At times, lust is a far stronger emotion than guilt. Thus, despite bemoaning the number of books in the “to be read” bookcase, I still lust after more. Foretunately, the local library and its reserve list can help satiate the lust, as it is doing with this month’s bibliolust list.
Armenian Golgotha, Grigoris Balakian — I’ve been intrigued with the Armenian genoicide since reading Skylark Farm a couple years ago. I don’t recall how this book came across my radar this past month, but I thought it would be interesting to read a firsthand account. First published in the U.S. some 80 years ago, it was reissued earlier this year.
The Family: The Secret Fundamentalism at the Heart of American Power, Jeff Sharlet — Althouhg published more than a year ago, an interview with the author broadcast recently on Fresh Air and reports that John Thune is a member brought it to my attention. I am patiently waiting my turn through the library.
The Girl Who Played with Fire, Stieg Larsson — I recently finished Larsson’s The Girl with the Dragon Tattoo and, to be honest, wasn’t all that impressed. But every review I’ve seen of this indicates it is better and focuses more on the background of Lisbeth Salander, to me the most interesting and compelling character in the first book. It is undoubtedly popular. Even though I got on the library reserve list nine days before the book came out, I am still number 16 in the pecking order.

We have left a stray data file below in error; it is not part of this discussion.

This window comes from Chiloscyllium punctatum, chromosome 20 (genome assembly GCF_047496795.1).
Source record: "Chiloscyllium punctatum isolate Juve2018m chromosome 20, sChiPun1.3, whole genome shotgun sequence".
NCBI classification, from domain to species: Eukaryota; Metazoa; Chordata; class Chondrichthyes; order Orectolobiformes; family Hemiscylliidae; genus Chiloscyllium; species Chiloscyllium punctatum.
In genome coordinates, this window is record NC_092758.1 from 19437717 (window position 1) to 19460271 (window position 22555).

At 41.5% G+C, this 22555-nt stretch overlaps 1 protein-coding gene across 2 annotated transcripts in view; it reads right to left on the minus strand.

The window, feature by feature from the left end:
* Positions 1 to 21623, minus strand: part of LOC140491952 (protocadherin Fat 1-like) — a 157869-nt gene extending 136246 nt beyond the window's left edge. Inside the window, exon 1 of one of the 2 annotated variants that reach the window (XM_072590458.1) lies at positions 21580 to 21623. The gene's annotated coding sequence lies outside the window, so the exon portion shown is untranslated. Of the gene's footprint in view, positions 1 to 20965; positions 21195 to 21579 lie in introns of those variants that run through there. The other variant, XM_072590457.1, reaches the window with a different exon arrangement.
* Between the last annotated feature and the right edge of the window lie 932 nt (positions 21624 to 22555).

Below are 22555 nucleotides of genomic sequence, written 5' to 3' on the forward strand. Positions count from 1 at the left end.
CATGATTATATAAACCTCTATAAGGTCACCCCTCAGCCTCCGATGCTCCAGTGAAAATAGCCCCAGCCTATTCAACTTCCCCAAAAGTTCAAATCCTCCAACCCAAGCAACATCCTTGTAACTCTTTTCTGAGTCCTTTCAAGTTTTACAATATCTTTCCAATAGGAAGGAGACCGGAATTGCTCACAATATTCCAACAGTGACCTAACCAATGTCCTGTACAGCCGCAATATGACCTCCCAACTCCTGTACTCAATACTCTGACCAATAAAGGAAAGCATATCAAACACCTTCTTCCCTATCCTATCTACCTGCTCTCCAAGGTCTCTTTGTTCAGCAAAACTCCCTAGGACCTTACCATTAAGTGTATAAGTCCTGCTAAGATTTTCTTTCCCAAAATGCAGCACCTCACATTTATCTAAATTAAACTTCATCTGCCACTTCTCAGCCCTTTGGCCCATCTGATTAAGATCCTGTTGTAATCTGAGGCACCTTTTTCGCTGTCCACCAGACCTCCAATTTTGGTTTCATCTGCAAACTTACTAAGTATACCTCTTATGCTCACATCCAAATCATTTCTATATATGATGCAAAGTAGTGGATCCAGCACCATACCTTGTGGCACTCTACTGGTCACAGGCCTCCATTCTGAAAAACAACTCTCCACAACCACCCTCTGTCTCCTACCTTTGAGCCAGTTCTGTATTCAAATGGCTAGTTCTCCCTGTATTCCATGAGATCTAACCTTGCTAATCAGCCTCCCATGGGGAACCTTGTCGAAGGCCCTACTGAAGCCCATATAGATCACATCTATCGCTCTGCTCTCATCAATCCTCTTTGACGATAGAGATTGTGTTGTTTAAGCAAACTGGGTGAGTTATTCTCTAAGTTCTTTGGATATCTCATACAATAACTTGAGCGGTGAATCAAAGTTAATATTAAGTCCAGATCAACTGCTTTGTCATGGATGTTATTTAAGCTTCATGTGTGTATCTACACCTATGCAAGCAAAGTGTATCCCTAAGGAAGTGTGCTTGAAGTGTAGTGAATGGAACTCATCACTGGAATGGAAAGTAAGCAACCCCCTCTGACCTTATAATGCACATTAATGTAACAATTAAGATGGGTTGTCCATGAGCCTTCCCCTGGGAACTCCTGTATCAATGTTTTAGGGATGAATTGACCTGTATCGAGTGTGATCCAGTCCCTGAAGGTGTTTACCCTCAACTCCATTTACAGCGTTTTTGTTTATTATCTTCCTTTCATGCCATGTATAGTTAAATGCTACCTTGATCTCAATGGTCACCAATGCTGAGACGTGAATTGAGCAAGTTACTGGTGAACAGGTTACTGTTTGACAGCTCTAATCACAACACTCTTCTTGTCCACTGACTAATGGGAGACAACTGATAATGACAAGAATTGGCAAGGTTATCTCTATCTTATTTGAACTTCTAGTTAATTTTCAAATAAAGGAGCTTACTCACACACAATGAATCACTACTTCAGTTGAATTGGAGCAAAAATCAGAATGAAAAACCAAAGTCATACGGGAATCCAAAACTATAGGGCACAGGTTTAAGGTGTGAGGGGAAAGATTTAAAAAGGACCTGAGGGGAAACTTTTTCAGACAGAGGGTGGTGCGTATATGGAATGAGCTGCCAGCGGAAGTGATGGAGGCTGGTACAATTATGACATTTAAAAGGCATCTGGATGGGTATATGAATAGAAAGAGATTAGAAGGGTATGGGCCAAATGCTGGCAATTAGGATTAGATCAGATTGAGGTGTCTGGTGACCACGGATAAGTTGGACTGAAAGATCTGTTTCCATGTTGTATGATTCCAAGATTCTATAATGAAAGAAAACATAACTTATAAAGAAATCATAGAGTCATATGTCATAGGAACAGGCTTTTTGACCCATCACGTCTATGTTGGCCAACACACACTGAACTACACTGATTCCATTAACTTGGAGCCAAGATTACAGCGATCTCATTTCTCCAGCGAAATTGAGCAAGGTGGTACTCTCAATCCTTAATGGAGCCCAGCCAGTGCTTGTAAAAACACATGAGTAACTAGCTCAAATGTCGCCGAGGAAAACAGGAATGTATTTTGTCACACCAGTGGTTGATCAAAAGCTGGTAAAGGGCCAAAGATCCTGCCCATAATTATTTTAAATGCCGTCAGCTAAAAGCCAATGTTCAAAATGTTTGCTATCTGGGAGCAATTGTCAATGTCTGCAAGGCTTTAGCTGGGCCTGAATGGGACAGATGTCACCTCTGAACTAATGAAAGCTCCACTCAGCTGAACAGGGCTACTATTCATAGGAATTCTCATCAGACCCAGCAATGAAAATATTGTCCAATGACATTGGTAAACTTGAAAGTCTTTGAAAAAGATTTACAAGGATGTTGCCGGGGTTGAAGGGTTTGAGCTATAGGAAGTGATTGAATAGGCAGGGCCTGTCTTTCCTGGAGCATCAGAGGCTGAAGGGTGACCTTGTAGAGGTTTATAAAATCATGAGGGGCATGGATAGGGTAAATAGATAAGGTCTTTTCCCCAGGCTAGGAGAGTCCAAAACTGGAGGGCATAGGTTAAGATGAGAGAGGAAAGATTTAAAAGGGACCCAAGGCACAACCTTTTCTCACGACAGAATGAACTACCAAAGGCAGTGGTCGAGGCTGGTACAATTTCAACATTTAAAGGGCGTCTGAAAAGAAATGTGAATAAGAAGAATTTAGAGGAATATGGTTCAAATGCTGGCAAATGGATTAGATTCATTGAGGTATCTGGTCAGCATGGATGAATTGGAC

The Maimed, Hermann Ungar — This makes the list thanks to a review on a world lit blog I just discovered. When the opening sentence of the review described it as a “wonderfully terrifying descent into paranoia, perversity and the power of abuse,” I was hooked.
Methland: The Death and Life of an American Small Town, Nick Reding — A favorable NYT review and the fact this story of the impact of meth on rural areas is set in Iowa brings it to the list. I’m currently in the number 5 position on the library’s reserve list.
Wave of Terror, Theodore Odrach — I learned of this book through a new Goodreads friend, who happens to be the daughter of the author and the translator of the novel. The novel deals with the Stalinist occupation of Belarus just prior to World War II and the foreign exchange student we hosted eight years ago was from Belarus. Given the Soviet annexation and the current government, it is hard to find novels about Belarus.
The Year of the Flood, Margaret Atwood — Margaret Atwood is one of those highly respected authors who isn’t afraid to venture into the scifi genre. Her forthcoming novel, which I have sitting in my review stack, is another of her visits to a dystopian society.
…we must read in order to live.
Edward Dowden, Transcripts and Studies